Thursday, July 16, 2009

Changing times: two visions

Times change, circumstances change. 50 years ago, America had an "Affirmative Action" policy with regard to supporting people of other countries who were struggling to throw off the oppression of dictators and secure the blessings of liberty for themselves. That policy was that we would not remain silent and take a wait-and-see attitude; that we would stand up and speak out in support of anyone brave enough to engage in such a struggle; that we would let the world know without a doubt which side America was on in any such struggle.

Today? Not so much. Today we don't want to offend anyone, least of all our enemies.
I'm not really sure we ever really lived up to that "affirmative action" ideal, but I think we tried. There must have been several embarrassing lapses on our part. Another one of those "lapses" took place during the recent Iran election protests, in my opinion. We watched. We waited. We kept our mouths shut.

The following quotes by two different U.S. Presidents, almost 50 years apart, show clearly we are now traveling on a very different road. There is no need to judge, and each man should be allowed to live in his own time, but do compare:

"Let every nation know, whether it wishes us well or ill, that we shall pay any price, bear any burden, meet any hardship, support any friend, oppose any foe, to assure the survival and the success of liberty."
—John F. Kennedy (1-20-61)

"Look, it's up to the Iranian people to make a decision. We are not meddling."
—Barack Obama (6-16-09)

I'm sure most of the world agrees with our current president's decision. But something - some ingredient from the American recipe - has been lost along the way. Just my opinion.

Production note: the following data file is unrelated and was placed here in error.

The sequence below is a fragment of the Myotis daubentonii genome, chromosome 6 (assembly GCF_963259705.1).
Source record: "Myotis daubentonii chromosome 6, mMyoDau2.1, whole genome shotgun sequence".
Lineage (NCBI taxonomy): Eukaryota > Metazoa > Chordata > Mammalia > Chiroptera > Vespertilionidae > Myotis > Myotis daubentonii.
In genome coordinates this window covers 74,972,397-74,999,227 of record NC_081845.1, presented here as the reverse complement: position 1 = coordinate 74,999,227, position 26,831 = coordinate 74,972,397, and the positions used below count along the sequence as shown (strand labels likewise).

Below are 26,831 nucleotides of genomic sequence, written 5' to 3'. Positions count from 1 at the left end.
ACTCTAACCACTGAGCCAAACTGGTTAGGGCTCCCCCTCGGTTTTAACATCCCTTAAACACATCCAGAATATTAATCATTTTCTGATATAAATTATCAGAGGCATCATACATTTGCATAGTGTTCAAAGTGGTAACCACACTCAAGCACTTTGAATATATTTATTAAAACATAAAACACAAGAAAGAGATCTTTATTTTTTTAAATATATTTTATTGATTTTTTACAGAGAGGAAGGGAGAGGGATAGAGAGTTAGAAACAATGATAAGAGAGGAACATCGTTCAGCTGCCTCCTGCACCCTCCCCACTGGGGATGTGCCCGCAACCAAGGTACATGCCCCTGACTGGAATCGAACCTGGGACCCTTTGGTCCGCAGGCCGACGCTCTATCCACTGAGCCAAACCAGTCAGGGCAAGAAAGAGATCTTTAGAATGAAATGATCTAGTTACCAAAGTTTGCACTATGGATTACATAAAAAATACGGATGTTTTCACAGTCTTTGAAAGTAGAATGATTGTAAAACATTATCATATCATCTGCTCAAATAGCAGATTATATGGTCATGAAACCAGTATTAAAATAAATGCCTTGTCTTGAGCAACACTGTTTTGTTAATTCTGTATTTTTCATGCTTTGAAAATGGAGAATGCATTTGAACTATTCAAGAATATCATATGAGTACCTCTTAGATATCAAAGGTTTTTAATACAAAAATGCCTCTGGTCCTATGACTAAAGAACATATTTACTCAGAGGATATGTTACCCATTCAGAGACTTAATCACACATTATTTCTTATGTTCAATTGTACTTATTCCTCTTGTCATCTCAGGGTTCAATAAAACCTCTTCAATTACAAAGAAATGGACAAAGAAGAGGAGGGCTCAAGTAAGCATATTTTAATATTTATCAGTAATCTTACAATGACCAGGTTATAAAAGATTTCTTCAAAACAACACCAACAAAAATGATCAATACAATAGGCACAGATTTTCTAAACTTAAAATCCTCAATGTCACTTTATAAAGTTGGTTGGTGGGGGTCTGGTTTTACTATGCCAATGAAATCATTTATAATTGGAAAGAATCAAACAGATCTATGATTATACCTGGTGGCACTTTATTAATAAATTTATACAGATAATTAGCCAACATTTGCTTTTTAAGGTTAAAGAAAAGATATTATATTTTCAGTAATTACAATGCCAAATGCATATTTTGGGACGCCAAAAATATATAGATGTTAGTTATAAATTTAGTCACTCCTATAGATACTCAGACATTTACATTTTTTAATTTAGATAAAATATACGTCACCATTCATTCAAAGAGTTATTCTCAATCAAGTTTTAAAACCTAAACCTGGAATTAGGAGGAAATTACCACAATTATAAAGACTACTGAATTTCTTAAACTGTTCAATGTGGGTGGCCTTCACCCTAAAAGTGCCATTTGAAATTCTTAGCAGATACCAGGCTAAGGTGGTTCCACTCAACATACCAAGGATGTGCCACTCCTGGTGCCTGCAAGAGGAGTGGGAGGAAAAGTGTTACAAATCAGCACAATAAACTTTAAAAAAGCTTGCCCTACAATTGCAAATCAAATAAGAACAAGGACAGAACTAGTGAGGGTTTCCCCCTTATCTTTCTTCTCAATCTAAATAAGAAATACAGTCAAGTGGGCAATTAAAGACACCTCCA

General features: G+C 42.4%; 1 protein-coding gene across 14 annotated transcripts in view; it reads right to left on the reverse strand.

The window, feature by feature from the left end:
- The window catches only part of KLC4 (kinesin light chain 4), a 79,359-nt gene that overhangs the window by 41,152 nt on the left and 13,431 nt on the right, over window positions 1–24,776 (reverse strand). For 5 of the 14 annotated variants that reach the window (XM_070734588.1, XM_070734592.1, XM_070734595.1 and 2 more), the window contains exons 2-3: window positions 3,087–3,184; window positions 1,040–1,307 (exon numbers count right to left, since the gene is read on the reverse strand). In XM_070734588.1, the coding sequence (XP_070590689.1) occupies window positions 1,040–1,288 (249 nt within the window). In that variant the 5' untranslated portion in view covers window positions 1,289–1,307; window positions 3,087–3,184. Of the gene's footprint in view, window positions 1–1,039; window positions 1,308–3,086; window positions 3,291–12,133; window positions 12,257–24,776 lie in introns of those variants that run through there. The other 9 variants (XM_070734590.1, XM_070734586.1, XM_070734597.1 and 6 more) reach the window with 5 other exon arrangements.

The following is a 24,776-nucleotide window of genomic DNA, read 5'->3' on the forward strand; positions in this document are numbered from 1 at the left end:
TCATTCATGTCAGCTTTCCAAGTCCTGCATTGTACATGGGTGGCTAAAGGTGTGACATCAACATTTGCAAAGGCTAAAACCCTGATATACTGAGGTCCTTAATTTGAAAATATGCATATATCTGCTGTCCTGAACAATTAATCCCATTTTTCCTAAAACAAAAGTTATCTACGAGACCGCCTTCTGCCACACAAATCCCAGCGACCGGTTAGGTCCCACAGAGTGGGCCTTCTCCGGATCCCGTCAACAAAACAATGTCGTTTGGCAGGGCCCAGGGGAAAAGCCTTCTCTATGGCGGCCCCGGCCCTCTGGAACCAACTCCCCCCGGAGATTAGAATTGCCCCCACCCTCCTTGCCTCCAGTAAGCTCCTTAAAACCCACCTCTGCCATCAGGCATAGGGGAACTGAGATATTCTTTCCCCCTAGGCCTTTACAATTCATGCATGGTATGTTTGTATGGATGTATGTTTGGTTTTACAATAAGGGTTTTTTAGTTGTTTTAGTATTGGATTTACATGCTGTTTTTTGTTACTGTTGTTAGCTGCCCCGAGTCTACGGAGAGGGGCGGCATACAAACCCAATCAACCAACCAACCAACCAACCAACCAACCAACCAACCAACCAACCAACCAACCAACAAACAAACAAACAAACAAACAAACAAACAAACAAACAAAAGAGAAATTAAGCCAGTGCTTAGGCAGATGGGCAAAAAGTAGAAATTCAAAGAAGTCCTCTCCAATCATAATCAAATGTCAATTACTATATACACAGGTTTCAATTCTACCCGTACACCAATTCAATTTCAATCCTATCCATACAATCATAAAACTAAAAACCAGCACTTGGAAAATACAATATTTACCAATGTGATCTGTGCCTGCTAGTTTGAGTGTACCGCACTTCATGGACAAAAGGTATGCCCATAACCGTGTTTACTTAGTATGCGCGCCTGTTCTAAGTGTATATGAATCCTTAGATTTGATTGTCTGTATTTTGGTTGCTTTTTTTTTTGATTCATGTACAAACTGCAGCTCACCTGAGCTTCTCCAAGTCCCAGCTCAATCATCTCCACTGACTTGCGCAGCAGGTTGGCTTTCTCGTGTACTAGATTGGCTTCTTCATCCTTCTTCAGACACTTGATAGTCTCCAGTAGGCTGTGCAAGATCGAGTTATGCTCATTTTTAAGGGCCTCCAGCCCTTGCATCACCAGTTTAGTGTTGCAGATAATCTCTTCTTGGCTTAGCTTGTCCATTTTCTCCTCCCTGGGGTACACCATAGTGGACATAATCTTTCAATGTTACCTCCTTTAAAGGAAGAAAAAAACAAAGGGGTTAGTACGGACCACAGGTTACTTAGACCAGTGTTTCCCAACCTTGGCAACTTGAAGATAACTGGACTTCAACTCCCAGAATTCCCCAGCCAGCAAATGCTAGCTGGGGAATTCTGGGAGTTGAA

1. The problem isn't the policy but how it's been used. In my opinion, we've used it to defend the unpopular Shah of Iran and other dictators against the will of the populace that didn't want them, with force if necessary, AND we've stepped in SOME conflicts where people were being oppressed...but not others. See China.

    Our use of force in the past doesn't look as benevolent as we like to think it does to most of the outside world (including many people we thought we were saving from themselves) especially when we can let horrible things happen at the same time elsewhere (See Sudan).

    To me, that argues caution, particularly given the animosity for the US in that region already, on the part of our President, dealing with a history he didn't create but we all must live with. Even if I hate what's happening in Iran. Even if he does.

    Just my opinion.

  2. Of course I agree we don't need to jump in militarily. But I was wishing we might at least speak out in support, even if Iran didn't like it and thought we were meddling. We would have spoken out publicly and wished them well in earlier years. We are no longer a vocal supporter of people who try to throw off tyranny.

  3. We can't be afraid of what our enemies say or threaten to do. We must take a stand of support on these things and not be afraid to speak what we say we stand for.

  4. I think he has made statements, though I won't argue that they were as strong as they could be. They were, however, stronger than the quote you provided.

    I don't have a good answer. I see what you're saying and I'm sympathetic to the people who have asked for change and been refused, but I also understand that the religious control (which has endorsed the incumbent) over there is an aspect to tread warily around.

    Crap like this makes me glad I'm not the president. Is it too gentle? Quite possibly. Have we had presidents that weren't gentle enough. Quite possibly.

    I think it's perfectly reasonable to think the President could do more and to express your dissatisfaction. I just don't know how far to go with that.

  5. I must say that when I listened to their spiritual leaders speech that Friday when he addressed the nation and the world I was very surprised when he said that "religious democracy" should be allowed in Iran, what a travesty! If he makes statements like that then one can see that a lot of leaders have become soft! I never thought I would hear him advocate religious democracy the two don't mix!

    Now if he backpeddled so much then it would be difficult for any other country's leader to make a firm stand so I would not like to have to decide what to say if I was Obama's advisers.